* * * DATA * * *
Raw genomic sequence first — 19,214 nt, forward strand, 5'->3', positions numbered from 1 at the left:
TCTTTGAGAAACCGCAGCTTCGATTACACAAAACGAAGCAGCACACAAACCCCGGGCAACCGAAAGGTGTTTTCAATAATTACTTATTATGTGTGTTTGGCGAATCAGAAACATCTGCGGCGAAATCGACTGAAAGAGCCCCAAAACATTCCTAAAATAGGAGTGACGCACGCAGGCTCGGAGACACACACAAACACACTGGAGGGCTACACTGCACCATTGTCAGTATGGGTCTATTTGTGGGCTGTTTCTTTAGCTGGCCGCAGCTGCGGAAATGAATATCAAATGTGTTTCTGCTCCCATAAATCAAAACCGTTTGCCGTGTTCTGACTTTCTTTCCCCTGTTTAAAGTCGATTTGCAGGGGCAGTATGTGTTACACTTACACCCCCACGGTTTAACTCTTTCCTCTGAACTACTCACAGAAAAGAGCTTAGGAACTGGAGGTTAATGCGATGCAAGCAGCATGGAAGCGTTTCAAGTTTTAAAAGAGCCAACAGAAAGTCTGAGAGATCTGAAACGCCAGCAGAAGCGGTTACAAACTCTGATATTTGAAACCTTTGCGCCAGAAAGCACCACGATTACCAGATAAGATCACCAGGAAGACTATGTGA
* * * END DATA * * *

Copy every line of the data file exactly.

Raw genomic sequence first — 19,214 nt, forward strand, 5'->3', positions numbered from 1 at the left:
TCTTTGAGAAACCGCAGCTTCGATTACACAAAACGAAGCAGCACACAAACCCCGGGCAACCGAAAGGTGTTTTCAATAATTACTTATTATGTGTGTTTGGCGAATCAGAAACATCTGCGGCGAAATCGACTGAAAGAGCCCCAAAACATTCCTAAAATAGGAGTGACGCACGCAGGCTCGGAGACACACACAAACACACTGGAGGGCTACACTGCACCATTGTCAGTATGGGTCTATTTGTGGGCTGTTTCTTTAGCTGGCCGCAGCTGCGGAAATGAATATCAAATGTGTTTCTGCTCCCATAAATCAAAACCGTTTGCCGTGTTCTGACTTTCTTTCCCCTGTTTAAAGTCGATTTGCAGGGGCAGTATGTGTTACACTTACACCCCCACGGTTTAACTCTTTCCTCTGAACTACTCACAGAAAAGAGCTTAGGAACTGGAGGTTAATGCGATGCAAGCAGCATGGAAGCGTTTCAAGTTTTAAAAGAGCCAACAGAAAGTCTGAGAGATCTGAAACGCCAGCAGAAGCGGTTACAAACTCTGATATTTGAAACCTTTGCGCCAGAAAGCACCACGATTACCAGATAAGATCACCAGGAAGACTATGTGA